Postmortem histopathologic analysis of human and nonhuman primate liver specimens supports direct infection and necrosis of hepatocytes in a focal to widespread fashion [10,17]. Degenerate or necrotic hepatocytes frequently include intracytoplasmic viral inclusion bodies or stain positive for EBOV antigens by immunohistochemical staining, supporting a significant contribution of direct virally-mediated hepatocellular injury and death. Madelain et al.’s model predicts that ~99% of hepatocytes, as a surrogate for all susceptible cells in the body, become refractory to infection by day ~7 post infection without antiviral therapy, and thus nearly all liver cells remain uninfected without antiviral therapy. If this were true, then focal to widespread hepatic necrosis observed in human and nonhuman primate postmortem liver specimens must be attributable to indirect rather than direct virally-mediated death. Histopathologic liver findings in human and nonhuman primates, however, support that direct virally-mediated hepatocellular injury significantly contributes to overall hepatocellular death.
During the 2013–2016 EBOV outbreak in West Africa, therapeutic efficacy of Z-Mapp, a cocktail of three monoclonal antibodies (mAb) targeting EBOV surface glycoprotein (GP), was evaluated in an RCT [18], although waning cases precluded a conclusive result. During the ongoing EBOV outbreak in the Democratic Republic of the Congo (DRC), Z-Mapp, Mab114, and REGN-EB3, all mAb-based therapies, and remdesivir, a viral polymerase inhibitor, were evaluated in an RCT to determine their impact on survival [19]. Trial results showed a survival benefit with REGN-EB3 and mAb114 relative to Z-Mapp and remdesivir [19]. Overall, 49.7% of patients who received Z-Mapp and 53.1% of patients who received remdesivir died compared with 33.5% and 35.1% of patients who received REGN-EB3 and mAb114, respectively.
The ability to more accurately predict efficacy of experimental EVD therapies in human RCTs based on preclinical animal and mathematical models would aid in the prioritization of competing EVD therapies and trial designs. Mathematical models that closely reflect complex pathogen–host interactions in multiple anatomic compartments could assist in understanding the potential benefit of competing therapies with different mechanisms of action, as is the case with mAb-based versus antiviral therapies for EVD. Interestingly, our recapitulation of Madelain et al. model predicts that withdrawal of a highly-effective antiviral therapy (ε = 0.9) that starts immediately post-exposure and continues through day 12 post infection, would result in a sharp increase in susceptible cells and high viral load when treatment is stopped at day 12 (Figure 3e,f). In contrast, only a slight increase in viral load was predicted if a less effective therapy (ε = 0.5) is administered for 12 days (Figure 3c,d). While this contrast seems biologically implausible, additional animal experiments are required to support or refute this prediction. It should be noted, however, that we simulated the model of Madelaine et al. once using fixed estimated parameters provided in Table 1 [4] and that model predictions may vary with slight changes in model inputs.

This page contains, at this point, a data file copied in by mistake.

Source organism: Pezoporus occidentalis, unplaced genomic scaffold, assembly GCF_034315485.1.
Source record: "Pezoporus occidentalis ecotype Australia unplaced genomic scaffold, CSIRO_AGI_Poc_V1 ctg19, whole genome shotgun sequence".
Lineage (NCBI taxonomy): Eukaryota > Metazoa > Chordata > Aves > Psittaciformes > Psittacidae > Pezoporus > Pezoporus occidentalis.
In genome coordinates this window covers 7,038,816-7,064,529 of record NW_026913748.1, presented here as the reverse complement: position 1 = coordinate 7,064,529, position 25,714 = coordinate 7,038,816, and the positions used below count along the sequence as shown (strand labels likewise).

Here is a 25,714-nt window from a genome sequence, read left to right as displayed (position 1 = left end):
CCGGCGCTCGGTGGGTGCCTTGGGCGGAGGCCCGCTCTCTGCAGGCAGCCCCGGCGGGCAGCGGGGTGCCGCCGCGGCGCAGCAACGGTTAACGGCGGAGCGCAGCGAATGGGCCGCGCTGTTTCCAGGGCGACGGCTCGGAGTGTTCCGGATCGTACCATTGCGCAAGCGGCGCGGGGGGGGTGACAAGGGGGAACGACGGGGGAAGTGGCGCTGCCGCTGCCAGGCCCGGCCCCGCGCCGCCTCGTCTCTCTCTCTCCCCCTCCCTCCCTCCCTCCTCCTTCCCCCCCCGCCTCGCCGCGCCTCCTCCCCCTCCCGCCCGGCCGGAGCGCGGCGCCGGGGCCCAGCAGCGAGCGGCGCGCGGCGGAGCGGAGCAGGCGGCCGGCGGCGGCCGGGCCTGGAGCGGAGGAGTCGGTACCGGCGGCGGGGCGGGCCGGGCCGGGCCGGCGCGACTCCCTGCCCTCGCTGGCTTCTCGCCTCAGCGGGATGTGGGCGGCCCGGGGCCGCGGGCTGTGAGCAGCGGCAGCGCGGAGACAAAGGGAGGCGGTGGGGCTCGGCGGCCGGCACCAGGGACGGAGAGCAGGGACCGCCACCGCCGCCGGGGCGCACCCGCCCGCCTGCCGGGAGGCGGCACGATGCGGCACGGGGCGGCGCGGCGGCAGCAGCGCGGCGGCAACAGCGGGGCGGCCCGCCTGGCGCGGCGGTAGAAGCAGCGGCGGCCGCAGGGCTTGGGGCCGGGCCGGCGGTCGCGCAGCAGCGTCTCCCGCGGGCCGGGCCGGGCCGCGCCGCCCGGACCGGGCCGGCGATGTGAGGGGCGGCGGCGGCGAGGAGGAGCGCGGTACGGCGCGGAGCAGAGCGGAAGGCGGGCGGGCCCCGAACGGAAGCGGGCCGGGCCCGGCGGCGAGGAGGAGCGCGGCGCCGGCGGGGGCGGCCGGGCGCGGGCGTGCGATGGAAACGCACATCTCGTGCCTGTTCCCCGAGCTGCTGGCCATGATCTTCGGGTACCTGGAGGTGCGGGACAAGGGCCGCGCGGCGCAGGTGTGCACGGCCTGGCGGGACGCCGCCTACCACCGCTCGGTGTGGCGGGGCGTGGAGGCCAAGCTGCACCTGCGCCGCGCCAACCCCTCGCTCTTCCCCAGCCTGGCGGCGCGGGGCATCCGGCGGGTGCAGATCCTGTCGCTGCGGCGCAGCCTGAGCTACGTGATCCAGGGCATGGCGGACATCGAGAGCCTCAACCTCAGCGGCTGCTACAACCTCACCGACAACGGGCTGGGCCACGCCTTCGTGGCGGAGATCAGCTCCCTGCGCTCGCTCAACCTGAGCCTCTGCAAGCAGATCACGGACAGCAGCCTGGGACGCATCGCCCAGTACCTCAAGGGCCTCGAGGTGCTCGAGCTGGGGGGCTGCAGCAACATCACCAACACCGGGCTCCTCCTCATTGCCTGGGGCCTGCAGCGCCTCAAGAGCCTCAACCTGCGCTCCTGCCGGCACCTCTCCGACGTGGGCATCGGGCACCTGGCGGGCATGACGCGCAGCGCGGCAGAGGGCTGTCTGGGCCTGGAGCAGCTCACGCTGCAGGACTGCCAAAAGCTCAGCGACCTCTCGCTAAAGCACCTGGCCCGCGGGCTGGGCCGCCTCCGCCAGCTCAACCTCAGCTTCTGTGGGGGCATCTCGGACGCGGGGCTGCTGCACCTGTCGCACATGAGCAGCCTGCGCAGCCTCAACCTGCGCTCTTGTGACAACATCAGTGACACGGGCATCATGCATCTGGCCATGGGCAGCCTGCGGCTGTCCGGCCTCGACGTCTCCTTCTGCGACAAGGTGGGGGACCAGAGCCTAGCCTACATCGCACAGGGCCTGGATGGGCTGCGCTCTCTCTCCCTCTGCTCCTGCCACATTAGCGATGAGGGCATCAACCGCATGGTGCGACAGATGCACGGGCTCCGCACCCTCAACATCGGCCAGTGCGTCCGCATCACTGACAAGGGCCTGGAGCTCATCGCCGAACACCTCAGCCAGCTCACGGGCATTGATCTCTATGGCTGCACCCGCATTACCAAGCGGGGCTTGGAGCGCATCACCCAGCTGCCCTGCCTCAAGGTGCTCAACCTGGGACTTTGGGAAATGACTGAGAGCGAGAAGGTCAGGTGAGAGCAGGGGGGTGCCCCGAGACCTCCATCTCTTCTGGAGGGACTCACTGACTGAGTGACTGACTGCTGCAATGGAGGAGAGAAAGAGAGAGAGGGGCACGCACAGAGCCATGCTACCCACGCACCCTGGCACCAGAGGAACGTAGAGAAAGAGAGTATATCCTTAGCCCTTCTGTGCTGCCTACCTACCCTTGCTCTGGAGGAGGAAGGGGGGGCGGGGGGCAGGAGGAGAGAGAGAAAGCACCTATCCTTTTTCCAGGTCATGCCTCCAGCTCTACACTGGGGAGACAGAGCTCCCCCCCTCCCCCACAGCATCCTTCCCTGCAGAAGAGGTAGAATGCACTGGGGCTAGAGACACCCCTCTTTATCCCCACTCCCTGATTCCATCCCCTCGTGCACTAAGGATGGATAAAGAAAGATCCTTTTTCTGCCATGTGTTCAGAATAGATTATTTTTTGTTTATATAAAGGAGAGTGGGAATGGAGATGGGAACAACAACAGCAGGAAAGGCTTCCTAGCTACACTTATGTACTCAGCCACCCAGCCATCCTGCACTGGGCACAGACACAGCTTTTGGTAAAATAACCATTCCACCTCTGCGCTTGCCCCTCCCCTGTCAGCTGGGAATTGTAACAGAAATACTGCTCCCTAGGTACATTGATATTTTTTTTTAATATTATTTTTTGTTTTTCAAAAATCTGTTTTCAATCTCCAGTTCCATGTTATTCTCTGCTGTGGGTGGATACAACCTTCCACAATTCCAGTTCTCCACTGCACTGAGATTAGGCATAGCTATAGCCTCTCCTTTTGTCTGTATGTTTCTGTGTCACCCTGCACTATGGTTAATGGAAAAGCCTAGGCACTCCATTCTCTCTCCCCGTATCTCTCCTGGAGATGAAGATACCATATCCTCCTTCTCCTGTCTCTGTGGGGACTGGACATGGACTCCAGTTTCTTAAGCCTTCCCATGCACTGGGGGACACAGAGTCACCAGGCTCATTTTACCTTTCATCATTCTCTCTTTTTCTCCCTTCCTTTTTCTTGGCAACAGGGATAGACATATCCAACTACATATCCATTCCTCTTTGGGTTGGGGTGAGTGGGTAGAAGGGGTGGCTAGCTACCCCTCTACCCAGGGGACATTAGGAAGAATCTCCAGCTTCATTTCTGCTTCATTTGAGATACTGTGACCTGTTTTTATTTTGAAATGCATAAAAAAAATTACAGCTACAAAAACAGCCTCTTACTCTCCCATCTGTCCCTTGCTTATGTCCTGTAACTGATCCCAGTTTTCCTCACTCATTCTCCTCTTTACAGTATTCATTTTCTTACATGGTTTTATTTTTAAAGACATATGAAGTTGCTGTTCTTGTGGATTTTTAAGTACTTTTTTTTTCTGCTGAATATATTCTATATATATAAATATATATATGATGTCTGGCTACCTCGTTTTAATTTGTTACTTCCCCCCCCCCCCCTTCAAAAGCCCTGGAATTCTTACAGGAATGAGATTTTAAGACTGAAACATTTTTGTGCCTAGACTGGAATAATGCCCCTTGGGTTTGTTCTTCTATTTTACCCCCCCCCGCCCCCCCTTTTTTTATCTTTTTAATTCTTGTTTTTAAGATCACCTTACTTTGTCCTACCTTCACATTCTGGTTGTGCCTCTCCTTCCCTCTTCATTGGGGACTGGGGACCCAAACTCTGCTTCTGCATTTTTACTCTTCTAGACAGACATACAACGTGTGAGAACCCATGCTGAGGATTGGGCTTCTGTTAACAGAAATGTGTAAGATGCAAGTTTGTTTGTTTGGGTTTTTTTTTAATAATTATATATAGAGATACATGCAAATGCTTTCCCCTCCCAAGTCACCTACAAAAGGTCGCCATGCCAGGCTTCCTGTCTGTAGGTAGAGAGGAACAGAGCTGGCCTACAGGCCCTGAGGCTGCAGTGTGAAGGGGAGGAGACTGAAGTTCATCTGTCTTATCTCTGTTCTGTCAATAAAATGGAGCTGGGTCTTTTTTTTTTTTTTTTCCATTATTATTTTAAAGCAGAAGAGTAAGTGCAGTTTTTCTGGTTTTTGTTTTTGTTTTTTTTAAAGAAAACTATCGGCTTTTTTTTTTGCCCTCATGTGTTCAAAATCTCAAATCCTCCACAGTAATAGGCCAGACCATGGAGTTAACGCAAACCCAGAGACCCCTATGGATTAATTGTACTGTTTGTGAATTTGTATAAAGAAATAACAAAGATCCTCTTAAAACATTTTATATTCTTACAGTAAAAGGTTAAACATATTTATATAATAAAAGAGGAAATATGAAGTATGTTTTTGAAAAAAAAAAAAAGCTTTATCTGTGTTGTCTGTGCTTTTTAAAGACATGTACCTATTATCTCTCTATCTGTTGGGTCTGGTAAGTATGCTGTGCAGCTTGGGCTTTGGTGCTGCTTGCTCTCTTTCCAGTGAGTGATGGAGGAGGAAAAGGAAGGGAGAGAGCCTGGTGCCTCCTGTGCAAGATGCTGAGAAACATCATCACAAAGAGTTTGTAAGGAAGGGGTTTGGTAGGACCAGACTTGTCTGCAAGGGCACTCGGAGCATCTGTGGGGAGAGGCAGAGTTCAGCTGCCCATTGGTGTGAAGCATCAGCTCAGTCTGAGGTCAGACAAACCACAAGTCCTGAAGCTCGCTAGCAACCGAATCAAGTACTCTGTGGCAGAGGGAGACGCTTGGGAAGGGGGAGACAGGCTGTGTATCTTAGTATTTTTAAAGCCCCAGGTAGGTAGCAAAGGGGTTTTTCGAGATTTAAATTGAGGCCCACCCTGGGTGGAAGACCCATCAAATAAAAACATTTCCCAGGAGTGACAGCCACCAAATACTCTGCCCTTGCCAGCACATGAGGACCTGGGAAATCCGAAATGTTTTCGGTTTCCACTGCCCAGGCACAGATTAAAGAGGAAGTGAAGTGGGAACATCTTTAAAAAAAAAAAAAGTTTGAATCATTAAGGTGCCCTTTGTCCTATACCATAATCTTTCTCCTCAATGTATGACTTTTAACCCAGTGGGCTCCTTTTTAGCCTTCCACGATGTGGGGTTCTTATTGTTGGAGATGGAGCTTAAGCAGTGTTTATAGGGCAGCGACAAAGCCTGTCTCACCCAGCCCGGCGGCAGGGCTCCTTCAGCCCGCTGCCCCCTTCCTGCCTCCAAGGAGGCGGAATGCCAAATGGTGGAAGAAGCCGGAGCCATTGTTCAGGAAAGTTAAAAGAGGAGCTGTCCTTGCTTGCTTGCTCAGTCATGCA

Among the four experimental EVD therapies evaluated in the RCT in the DRC, early treatment compared with late treatment was associated with improved survival [19]. Consistent with findings in this RCT, recapitulation of Madelain et al. model predicts that the window of remdesivir efficacy is extremely narrow. However, mAb-based therapies have out-performed remdesivir in the DRC RCT, confirming that treatment mechanism of action in addition to timing of administration impacts outcome. Existing mathematical models of viral–host dynamics in EVD do not account for different mechanisms of action of EVD therapeutics, limiting the utility for prioritizing treatments for RTC evaluation or informing trial designs.
A significant public health challenge during the current EVD outbreak is delayed case findings and thus delayed isolation of cases, contact tracing, safe and dignified burials, ring vaccination, and medical interventions. Development of therapies that effectively reduce mortality when administered later in the disease course remains a priority. Robust mathematical models that accurately predict efficacy of treatments based upon timing of use and mechanism of action might guide the evaluation and use of these treatments in the field. However, such models must accurately reflect the complex biology and pathogenesis of natural infection. Madelain et al. [4] have developed the most comprehensive model of EBOV–host dynamics to date. Future efforts at refining EVD mathematical models should account for viral kinetics in multiple anatomic compartments and the contribution of viral versus host-mediated cellular injury and death. Understanding how these, and other important factors, vary in the setting of experimental therapies with different mechanisms of action in preclinical animal models will inform the development of robust mathematical models that hold promise to advance the treatment and prevention of severe emerging and re-emerging global infectious disease threats.

Supplementary Materials

The following are available online at https://www.mdpi.com/1999-4915/12/1/106/s1.

Author Contributions